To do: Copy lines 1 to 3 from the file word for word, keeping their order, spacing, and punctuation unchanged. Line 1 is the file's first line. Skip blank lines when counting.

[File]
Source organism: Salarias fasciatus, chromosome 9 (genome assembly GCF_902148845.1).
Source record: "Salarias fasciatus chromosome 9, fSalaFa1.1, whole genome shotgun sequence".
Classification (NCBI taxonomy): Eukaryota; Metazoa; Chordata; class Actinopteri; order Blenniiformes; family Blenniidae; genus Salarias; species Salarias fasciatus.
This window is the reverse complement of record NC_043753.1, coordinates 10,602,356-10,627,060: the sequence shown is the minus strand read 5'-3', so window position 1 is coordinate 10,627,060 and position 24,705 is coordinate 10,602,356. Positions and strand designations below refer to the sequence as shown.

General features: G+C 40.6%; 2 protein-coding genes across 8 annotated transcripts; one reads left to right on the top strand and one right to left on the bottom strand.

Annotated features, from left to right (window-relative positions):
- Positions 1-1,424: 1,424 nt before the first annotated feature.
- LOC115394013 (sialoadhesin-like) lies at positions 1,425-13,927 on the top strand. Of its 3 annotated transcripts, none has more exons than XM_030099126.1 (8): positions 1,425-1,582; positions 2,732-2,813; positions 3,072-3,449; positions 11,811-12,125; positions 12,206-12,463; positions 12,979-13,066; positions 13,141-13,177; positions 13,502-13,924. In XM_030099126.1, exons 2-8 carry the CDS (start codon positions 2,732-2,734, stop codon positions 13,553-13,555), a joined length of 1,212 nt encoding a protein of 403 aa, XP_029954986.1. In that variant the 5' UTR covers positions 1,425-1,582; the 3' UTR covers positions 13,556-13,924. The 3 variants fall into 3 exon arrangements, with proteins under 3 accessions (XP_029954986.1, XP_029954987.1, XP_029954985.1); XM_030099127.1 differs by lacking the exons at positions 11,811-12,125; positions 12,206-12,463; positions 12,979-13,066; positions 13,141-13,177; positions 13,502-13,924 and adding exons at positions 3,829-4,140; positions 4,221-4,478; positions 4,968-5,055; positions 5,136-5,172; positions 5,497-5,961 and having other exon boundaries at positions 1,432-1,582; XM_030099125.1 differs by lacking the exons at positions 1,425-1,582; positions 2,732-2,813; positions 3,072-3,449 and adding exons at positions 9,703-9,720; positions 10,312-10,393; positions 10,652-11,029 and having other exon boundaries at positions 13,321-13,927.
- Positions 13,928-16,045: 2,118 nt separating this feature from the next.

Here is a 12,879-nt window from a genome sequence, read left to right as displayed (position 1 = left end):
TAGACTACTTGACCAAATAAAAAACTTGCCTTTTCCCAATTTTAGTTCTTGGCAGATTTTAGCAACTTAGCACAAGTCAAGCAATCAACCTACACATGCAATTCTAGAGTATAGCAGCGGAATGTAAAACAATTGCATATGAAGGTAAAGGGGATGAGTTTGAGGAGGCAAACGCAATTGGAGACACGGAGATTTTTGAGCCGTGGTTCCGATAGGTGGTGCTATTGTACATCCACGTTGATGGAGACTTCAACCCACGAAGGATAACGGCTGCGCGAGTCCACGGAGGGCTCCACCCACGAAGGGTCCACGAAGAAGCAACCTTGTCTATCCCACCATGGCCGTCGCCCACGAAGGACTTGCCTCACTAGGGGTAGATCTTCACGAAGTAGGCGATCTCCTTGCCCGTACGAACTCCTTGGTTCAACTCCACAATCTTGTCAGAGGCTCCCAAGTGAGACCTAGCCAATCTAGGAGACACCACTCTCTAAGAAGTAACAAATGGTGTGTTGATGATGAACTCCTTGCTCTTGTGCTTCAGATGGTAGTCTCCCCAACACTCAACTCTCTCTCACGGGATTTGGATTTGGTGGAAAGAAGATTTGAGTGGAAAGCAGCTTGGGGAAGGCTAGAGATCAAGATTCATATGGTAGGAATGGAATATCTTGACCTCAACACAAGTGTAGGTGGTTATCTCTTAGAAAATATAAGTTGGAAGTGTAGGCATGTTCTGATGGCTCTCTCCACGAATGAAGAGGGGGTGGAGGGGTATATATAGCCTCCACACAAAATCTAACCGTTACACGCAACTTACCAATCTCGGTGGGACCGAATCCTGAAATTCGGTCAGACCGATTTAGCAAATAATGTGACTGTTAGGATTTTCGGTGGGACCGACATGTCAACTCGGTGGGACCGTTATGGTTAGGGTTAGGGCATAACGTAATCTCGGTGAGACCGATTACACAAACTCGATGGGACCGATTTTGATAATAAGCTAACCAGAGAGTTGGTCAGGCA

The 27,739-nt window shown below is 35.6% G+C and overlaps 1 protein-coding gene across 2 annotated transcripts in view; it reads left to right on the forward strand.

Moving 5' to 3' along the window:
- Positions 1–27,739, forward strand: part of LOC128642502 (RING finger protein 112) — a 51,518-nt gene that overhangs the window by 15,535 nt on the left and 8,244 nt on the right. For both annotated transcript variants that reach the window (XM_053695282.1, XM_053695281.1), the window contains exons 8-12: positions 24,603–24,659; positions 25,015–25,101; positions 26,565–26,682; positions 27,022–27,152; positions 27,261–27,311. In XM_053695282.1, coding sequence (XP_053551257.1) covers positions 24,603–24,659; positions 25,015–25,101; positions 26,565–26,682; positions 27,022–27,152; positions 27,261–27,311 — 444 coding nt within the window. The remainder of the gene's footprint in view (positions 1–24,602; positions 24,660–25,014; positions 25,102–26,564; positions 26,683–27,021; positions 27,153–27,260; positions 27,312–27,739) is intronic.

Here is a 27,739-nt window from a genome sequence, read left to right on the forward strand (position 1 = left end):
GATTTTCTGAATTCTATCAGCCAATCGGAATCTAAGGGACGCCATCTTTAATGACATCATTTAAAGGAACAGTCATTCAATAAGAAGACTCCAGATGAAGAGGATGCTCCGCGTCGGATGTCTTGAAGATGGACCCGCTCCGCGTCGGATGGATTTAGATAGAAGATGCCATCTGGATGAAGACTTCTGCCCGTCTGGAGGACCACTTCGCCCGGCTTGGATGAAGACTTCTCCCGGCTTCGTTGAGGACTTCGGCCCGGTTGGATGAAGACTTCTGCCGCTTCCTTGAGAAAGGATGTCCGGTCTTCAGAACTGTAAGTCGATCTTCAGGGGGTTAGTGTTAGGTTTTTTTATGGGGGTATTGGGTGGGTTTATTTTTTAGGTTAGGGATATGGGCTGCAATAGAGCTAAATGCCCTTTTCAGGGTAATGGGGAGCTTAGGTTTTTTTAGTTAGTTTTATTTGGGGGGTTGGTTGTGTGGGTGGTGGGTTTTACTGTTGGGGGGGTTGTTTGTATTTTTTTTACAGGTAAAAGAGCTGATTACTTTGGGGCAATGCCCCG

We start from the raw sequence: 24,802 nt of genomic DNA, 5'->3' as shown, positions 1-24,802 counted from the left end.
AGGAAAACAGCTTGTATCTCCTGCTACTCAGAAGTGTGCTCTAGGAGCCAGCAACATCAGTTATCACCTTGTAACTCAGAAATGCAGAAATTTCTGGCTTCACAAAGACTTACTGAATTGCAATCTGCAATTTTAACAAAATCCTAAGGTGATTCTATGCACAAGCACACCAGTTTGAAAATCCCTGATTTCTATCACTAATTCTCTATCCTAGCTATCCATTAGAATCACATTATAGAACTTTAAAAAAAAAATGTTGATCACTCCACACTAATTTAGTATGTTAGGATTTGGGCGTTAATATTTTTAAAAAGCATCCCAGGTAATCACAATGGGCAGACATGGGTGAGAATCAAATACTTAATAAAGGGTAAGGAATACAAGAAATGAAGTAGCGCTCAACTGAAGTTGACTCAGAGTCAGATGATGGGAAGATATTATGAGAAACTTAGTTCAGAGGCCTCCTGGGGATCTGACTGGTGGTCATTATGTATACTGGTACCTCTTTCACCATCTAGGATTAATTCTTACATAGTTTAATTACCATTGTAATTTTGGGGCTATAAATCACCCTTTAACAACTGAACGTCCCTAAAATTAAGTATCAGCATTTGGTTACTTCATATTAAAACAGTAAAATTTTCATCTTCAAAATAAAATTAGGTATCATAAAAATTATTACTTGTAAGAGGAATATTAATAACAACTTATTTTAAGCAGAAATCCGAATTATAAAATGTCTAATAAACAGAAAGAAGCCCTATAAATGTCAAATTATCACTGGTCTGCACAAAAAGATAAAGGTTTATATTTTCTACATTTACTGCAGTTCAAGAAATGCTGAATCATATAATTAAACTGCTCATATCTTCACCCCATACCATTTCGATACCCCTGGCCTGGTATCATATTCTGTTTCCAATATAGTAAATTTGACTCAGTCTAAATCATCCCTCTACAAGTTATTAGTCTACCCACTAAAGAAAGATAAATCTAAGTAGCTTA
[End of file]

Source organism: Salarias fasciatus, chromosome 9 (genome assembly GCF_902148845.1).
Source record: "Salarias fasciatus chromosome 9, fSalaFa1.1, whole genome shotgun sequence".
Classification (NCBI taxonomy): Eukaryota; Metazoa; Chordata; class Actinopteri; order Blenniiformes; family Blenniidae; genus Salarias; species Salarias fasciatus.